A few weeks ago was my birthday and using a giftcard I received I picked up Batman: Year One on BluRay for myself. It was something I hurried out to get as soon as I could, but strangely has sat on the shelf until this morning. I’ve only read bits and pieces of the Year One graphic novel, but I know the story well as it has often been referenced to and talked about in other books. So when I sat down today I had limited expectations. To be honest, I found it to be entertaining but lacking in a few areas, definately not the best work put out by the DC Animated team.
I’m a big supporter of well done voice acting as some of you have probably noticed by now. In Batman: Year One the main roles are filled by Ben McKenzie as Batman/Bruce Wayne, Bryan Cranston as Lt. Jim Gordon, Elisha Dushku as Catwoman/Selina Kyle, Jon Polito as Commissioner Loeb, Alex Rocco as Carmine Falcone and Katee Sackhoff as Sarah Essen. Out of the whole cast, Dushku gives the best performance and probably only has somewhere around 5 minutes of “screen time” in the 64 minute feature. Cranston has a believable voice as Gordon but fails to bring any kind of emotion to the role. McKenzie gives a lackluster performance making you think that Batman might actually be dead, because his vocal tone certainly is. Polito and Rocco turn in good performances, both having histories of playing disreputable characters and Katee Sackhoff does a good job as Sarah Essen, though like Dushku she doesn’t have much of a role.
The animation itself was good, though at times seemed very stiff. Animation fans will know what I mean right off the bat by that. It’s when the characters movements don’t seem very fluid or realistic. It gives it a certain anime quality and that’s even a bit insulting to anime. A lot of fans and reviewers have praised the story for sticking so closely to the original source material, so much so that you can even read along with the movie at times. However, direct/exact adaptations don’t always work and there were times in Year One where I was frankly a bit bored where as my attention probably would’ve been held in the graphic novel. Sometimes things have to change to work really well.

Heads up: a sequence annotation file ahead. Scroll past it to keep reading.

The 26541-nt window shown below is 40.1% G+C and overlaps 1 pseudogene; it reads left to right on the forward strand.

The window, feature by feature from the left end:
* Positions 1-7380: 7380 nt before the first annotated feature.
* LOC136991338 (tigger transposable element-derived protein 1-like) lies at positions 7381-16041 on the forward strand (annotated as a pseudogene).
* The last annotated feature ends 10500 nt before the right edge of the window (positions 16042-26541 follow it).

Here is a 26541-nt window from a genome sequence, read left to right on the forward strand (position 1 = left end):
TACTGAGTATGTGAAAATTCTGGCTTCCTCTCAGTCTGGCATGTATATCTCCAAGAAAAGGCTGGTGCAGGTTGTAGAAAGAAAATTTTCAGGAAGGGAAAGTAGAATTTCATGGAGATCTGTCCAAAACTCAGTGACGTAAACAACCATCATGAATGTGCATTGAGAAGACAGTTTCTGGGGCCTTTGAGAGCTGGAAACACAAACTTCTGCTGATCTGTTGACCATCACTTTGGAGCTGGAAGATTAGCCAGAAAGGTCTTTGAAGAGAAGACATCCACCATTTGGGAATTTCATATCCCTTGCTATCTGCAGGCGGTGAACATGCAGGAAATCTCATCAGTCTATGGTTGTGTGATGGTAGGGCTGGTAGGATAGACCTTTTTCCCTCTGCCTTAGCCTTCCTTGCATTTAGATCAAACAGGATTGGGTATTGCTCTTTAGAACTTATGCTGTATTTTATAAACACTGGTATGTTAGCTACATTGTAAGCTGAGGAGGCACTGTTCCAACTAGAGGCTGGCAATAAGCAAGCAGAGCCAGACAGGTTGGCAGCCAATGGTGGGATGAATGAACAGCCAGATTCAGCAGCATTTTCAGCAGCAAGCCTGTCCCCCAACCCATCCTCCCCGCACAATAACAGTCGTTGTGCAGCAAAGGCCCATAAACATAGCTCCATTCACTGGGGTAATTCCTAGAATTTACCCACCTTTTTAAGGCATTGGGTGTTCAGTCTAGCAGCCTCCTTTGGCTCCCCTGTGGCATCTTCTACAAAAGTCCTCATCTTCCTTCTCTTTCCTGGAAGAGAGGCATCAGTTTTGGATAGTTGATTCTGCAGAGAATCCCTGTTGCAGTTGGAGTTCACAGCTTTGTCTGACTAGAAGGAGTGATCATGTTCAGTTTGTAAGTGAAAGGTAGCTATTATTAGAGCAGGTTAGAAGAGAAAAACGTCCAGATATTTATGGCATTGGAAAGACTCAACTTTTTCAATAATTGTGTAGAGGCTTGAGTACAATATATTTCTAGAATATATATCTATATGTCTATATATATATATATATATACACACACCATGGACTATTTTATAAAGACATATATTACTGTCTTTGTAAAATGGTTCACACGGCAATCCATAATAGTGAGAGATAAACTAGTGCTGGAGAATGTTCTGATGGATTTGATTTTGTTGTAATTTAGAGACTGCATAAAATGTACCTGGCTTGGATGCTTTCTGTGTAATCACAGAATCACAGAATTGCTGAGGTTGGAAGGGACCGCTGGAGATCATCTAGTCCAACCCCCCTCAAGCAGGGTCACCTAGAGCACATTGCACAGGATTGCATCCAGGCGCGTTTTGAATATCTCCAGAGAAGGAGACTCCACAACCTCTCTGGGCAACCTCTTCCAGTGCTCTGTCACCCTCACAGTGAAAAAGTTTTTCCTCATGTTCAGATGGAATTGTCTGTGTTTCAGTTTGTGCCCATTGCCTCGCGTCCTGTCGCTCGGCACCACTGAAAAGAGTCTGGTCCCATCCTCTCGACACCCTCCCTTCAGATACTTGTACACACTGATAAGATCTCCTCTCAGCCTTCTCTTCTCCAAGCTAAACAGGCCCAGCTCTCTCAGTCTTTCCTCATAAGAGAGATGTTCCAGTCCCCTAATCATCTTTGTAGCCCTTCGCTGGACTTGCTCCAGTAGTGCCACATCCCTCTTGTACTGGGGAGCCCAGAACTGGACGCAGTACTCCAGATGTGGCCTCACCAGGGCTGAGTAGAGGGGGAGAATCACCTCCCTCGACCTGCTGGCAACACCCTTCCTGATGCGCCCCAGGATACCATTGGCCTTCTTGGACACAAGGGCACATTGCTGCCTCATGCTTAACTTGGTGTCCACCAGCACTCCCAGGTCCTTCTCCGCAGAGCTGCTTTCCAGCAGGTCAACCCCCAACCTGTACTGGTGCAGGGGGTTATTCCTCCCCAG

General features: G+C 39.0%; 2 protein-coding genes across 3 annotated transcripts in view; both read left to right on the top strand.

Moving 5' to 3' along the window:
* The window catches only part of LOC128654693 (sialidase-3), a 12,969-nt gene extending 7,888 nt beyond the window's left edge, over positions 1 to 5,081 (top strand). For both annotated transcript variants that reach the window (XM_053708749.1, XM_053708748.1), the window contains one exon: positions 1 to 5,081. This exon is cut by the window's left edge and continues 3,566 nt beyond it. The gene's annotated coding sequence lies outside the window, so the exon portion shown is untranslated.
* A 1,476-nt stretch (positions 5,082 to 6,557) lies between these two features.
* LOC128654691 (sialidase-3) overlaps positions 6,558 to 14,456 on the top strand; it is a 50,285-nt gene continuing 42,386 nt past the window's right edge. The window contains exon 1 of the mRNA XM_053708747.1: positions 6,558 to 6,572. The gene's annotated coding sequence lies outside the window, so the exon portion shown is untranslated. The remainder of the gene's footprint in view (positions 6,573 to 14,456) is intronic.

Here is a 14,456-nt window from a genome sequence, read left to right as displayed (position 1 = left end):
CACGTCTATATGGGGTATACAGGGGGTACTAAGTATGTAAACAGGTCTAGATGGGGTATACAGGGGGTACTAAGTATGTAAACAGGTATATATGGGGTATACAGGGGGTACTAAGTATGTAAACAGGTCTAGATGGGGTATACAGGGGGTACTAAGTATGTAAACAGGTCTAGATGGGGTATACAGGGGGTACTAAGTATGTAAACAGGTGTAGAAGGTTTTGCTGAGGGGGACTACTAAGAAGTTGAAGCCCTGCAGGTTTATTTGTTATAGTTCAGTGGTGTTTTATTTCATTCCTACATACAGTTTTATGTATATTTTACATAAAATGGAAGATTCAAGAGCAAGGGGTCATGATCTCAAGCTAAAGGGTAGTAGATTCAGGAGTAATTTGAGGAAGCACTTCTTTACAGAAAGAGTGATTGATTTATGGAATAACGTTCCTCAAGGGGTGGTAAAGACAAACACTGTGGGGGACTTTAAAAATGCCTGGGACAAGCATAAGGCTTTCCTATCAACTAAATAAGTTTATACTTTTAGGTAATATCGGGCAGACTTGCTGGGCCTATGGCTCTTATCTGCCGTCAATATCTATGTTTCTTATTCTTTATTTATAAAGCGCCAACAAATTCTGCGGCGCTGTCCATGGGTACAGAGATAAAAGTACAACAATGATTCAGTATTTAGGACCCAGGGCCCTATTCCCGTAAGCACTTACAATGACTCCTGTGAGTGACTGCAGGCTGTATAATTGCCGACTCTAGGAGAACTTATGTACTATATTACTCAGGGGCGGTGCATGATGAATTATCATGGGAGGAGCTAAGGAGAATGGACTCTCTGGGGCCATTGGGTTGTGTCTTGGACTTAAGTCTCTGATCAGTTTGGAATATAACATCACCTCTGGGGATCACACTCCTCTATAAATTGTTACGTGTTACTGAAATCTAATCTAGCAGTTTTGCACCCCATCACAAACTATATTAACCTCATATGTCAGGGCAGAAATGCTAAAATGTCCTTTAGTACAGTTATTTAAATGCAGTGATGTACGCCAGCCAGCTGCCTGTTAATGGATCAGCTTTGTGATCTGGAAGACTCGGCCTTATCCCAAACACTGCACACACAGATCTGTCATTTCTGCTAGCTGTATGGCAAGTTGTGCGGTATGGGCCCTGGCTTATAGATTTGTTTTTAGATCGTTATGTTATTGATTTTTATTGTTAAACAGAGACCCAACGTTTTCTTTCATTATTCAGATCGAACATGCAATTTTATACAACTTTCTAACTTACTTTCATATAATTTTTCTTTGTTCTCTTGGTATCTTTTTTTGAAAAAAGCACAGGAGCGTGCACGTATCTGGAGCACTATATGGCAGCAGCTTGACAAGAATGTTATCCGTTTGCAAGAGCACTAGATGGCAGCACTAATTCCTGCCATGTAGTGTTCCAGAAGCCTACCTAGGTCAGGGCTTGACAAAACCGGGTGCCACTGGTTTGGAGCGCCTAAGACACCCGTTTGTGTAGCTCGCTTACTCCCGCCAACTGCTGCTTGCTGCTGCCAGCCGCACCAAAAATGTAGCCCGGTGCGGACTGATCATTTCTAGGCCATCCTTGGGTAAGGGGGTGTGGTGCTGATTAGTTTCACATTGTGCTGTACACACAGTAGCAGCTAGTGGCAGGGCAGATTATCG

On the BluRay there’s a few good special features including audio commentary (which i’ll be listening to soon enough!) and two good documentaries. One deals with the history and evolution of Batman, the other is a sit down discussion between Batman movie producer Michael Uslan, DC Editor Dan Didio, writer and former Bat-editor Denny O’Neil and writer Scott Snyder. The Evolution of Batman documentary was interesting and I found myself more interested in what writer Greg Rucka had to say more than anyone else. What can I say, the man is a hero of mine. The sit down interview tended to drag with Uslan and Didio often interrupting other people while they were talking. Scott Snyder seemed outnumbered and at times like he just wanted it to end, though his love of Batman certainly shows through when he speaks.
Along with previous DC Animated Features, there’s a new short on the disc following Catwoman across Gotham as she tracks down and fights the villain Rough Cut to stop a shipment from leaving Gotham. Elisha Dushku voices the feline anti-hero in this as well, but due to the high action nature of the short, her lines are pretty short as well. It was definately on par with the rest of the shorts I’ve seen, and certainly not as bad as the Jonah Hex short. But personally, I still love the Green Arrow short the most. The DVD also features a Sneak Peek of the upcoming Justice League: Doom DVD that brings back the majority of the cast from the Justice League cartoon series and I am absolutely stoked for that!
If you’re diehard into DC animated features like I am, Batman: Year One is worth picking up. If you’re a more casual watcher of the various animated series and films, Batman: Year One is probably something you can pass over for now.
PETER loves DC animation and will probably be going back and starting at the beginning with Batman: The Animated Series soon. Goodbye social life!